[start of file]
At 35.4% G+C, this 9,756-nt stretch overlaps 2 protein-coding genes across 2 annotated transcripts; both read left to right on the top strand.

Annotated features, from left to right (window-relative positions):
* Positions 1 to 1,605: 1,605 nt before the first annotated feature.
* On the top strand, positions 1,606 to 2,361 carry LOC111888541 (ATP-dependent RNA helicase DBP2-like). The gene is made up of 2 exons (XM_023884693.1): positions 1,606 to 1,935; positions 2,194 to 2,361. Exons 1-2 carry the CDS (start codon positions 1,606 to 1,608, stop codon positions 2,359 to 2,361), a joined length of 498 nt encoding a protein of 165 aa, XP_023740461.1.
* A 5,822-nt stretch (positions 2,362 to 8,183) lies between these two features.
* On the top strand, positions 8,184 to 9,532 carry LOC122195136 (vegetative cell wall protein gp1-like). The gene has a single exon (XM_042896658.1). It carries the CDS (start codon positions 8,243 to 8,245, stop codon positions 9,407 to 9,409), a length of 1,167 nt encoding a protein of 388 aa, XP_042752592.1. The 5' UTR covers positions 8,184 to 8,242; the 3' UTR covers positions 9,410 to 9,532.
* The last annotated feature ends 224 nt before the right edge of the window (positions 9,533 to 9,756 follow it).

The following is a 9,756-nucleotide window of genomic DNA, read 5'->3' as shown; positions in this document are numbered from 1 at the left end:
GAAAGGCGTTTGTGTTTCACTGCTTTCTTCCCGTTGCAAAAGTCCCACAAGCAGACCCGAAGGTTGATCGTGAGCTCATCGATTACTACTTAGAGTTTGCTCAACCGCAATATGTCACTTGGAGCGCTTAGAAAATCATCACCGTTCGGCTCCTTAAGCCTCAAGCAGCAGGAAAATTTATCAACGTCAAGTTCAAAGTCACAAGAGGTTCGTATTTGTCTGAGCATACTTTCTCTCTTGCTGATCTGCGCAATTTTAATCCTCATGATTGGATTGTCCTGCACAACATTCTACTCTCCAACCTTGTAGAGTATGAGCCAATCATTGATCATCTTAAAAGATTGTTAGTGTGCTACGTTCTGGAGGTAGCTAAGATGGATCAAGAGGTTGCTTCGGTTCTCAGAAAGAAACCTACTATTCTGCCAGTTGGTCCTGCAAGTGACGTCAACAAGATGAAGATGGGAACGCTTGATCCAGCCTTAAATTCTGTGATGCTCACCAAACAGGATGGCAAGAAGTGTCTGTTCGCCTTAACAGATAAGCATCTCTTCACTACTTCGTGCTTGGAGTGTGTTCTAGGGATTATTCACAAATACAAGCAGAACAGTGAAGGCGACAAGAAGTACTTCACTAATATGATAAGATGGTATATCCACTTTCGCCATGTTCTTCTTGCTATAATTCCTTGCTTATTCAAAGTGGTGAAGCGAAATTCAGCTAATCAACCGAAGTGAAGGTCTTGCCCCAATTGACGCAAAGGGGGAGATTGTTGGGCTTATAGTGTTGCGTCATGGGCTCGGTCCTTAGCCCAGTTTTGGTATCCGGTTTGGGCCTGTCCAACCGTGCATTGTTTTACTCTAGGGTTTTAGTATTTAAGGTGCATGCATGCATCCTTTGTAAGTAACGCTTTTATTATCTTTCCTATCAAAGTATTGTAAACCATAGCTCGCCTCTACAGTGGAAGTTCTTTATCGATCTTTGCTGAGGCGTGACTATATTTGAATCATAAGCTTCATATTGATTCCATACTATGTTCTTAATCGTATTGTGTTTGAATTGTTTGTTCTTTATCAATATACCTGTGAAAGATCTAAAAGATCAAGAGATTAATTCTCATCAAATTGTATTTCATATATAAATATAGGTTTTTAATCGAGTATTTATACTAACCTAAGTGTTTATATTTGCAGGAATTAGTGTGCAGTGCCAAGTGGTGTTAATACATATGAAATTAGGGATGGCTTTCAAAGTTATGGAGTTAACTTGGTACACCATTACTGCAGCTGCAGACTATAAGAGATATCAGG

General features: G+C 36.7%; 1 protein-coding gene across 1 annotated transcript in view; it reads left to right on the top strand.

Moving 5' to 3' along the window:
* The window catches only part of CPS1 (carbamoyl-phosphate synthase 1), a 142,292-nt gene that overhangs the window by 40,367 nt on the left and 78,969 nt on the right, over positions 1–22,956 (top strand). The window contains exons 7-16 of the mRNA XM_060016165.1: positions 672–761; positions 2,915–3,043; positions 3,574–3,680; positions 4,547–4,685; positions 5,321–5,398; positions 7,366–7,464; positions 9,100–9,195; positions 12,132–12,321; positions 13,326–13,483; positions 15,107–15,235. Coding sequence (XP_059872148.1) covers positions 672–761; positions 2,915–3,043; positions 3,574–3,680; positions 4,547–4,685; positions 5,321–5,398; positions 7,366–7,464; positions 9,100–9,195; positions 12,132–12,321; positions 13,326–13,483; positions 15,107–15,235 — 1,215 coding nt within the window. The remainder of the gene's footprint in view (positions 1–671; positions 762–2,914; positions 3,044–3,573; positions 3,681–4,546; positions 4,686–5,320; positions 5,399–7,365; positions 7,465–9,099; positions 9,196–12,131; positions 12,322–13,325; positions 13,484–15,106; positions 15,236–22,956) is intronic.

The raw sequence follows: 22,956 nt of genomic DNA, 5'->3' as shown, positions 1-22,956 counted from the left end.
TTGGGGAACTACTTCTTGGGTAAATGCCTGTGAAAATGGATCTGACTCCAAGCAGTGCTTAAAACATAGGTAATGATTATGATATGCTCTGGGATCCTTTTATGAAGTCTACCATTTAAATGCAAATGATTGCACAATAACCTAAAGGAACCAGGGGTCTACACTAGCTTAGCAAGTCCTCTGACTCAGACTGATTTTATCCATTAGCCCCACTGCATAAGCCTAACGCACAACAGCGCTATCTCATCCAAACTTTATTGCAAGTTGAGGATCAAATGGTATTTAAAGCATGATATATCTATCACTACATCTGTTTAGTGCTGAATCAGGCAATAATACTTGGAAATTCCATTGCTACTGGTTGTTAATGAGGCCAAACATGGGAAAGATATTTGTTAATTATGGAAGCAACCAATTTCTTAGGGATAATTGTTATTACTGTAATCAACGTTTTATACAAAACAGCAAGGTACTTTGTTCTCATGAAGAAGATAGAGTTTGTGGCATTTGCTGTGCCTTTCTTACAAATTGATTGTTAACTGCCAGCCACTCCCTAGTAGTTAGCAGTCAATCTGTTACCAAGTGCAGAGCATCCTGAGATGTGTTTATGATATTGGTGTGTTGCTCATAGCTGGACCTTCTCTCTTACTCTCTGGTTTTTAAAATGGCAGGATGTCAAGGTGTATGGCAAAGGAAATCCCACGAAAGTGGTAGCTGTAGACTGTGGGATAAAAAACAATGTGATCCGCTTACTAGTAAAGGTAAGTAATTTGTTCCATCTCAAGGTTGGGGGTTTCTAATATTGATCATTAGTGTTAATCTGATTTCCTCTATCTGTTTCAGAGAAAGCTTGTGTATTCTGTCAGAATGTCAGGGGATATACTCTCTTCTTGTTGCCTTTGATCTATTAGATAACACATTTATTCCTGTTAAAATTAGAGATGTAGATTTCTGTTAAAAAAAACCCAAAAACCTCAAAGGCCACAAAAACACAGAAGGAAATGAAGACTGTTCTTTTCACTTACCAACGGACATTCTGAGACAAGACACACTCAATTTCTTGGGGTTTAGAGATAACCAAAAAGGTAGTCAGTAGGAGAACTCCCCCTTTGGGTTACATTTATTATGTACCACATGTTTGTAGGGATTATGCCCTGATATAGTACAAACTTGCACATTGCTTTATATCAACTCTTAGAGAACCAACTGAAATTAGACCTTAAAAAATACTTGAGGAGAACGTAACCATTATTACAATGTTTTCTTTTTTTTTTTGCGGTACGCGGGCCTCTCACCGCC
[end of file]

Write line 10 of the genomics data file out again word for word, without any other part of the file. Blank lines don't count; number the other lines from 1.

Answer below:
General features: G+C 36.7%; 1 protein-coding gene across 1 annotated transcript in view; it reads left to right on the top strand.